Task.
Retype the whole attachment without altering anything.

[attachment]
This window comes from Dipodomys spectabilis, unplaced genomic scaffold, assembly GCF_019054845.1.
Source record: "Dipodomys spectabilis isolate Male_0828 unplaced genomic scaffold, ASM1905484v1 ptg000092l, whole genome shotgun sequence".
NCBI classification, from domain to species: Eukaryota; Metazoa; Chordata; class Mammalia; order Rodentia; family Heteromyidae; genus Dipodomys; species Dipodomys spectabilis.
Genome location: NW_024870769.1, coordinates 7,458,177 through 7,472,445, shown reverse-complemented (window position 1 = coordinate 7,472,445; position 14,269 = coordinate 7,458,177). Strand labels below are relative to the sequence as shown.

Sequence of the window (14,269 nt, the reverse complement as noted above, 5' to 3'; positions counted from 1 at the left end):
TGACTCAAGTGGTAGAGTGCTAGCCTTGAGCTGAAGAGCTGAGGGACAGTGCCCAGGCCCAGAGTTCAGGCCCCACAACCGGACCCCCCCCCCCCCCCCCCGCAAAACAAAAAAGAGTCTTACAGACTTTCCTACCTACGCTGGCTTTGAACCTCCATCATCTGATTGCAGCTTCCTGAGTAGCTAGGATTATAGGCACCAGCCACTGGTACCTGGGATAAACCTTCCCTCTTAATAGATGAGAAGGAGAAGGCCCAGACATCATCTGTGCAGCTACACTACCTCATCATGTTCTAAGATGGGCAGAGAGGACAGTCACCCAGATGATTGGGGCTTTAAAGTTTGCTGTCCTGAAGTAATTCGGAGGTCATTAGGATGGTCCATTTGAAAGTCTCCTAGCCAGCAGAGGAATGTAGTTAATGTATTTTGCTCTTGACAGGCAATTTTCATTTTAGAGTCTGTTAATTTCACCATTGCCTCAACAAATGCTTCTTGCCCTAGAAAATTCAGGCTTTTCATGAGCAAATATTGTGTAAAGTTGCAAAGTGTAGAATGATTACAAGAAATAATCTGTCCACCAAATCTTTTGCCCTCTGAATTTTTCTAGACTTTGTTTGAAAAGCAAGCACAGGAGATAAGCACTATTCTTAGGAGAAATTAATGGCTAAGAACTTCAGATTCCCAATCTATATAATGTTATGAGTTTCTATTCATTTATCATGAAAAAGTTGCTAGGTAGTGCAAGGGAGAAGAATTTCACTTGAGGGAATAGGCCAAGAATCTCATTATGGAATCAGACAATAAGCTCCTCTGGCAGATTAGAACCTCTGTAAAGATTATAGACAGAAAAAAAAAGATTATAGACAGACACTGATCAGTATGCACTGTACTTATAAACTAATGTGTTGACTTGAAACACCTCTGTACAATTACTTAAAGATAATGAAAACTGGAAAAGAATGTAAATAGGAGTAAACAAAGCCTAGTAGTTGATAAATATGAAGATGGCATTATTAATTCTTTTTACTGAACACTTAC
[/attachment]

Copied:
This window comes from Dipodomys spectabilis, unplaced genomic scaffold, assembly GCF_019054845.1.
Source record: "Dipodomys spectabilis isolate Male_0828 unplaced genomic scaffold, ASM1905484v1 ptg000092l, whole genome shotgun sequence".
NCBI classification, from domain to species: Eukaryota; Metazoa; Chordata; class Mammalia; order Rodentia; family Heteromyidae; genus Dipodomys; species Dipodomys spectabilis.
Genome location: NW_024870769.1, coordinates 7,458,177 through 7,472,445, shown reverse-complemented (window position 1 = coordinate 7,472,445; position 14,269 = coordinate 7,458,177). Strand labels below are relative to the sequence as shown.

Sequence of the window (14,269 nt, the reverse complement as noted above, 5' to 3'; positions counted from 1 at the left end):
TGACTCAAGTGGTAGAGTGCTAGCCTTGAGCTGAAGAGCTGAGGGACAGTGCCCAGGCCCAGAGTTCAGGCCCCACAACCGGACCCCCCCCCCCCCCCCCCGCAAAACAAAAAAGAGTCTTACAGACTTTCCTACCTACGCTGGCTTTGAACCTCCATCATCTGATTGCAGCTTCCTGAGTAGCTAGGATTATAGGCACCAGCCACTGGTACCTGGGATAAACCTTCCCTCTTAATAGATGAGAAGGAGAAGGCCCAGACATCATCTGTGCAGCTACACTACCTCATCATGTTCTAAGATGGGCAGAGAGGACAGTCACCCAGATGATTGGGGCTTTAAAGTTTGCTGTCCTGAAGTAATTCGGAGGTCATTAGGATGGTCCATTTGAAAGTCTCCTAGCCAGCAGAGGAATGTAGTTAATGTATTTTGCTCTTGACAGGCAATTTTCATTTTAGAGTCTGTTAATTTCACCATTGCCTCAACAAATGCTTCTTGCCCTAGAAAATTCAGGCTTTTCATGAGCAAATATTGTGTAAAGTTGCAAAGTGTAGAATGATTACAAGAAATAATCTGTCCACCAAATCTTTTGCCCTCTGAATTTTTCTAGACTTTGTTTGAAAAGCAAGCACAGGAGATAAGCACTATTCTTAGGAGAAATTAATGGCTAAGAACTTCAGATTCCCAATCTATATAATGTTATGAGTTTCTATTCATTTATCATGAAAAAGTTGCTAGGTAGTGCAAGGGAGAAGAATTTCACTTGAGGGAATAGGCCAAGAATCTCATTATGGAATCAGACAATAAGCTCCTCTGGCAGATTAGAACCTCTGTAAAGATTATAGACAGAAAAAAAAAGATTATAGACAGACACTGATCAGTATGCACTGTACTTATAAACTAATGTGTTGACTTGAAACACCTCTGTACAATTACTTAAAGATAATGAAAACTGGAAAAGAATGTAAATAGGAGTAAACAAAGCCTAGTAGTTGATAAATATGAAGATGGCATTATTAATTCTTTTTACTGAACACTTAC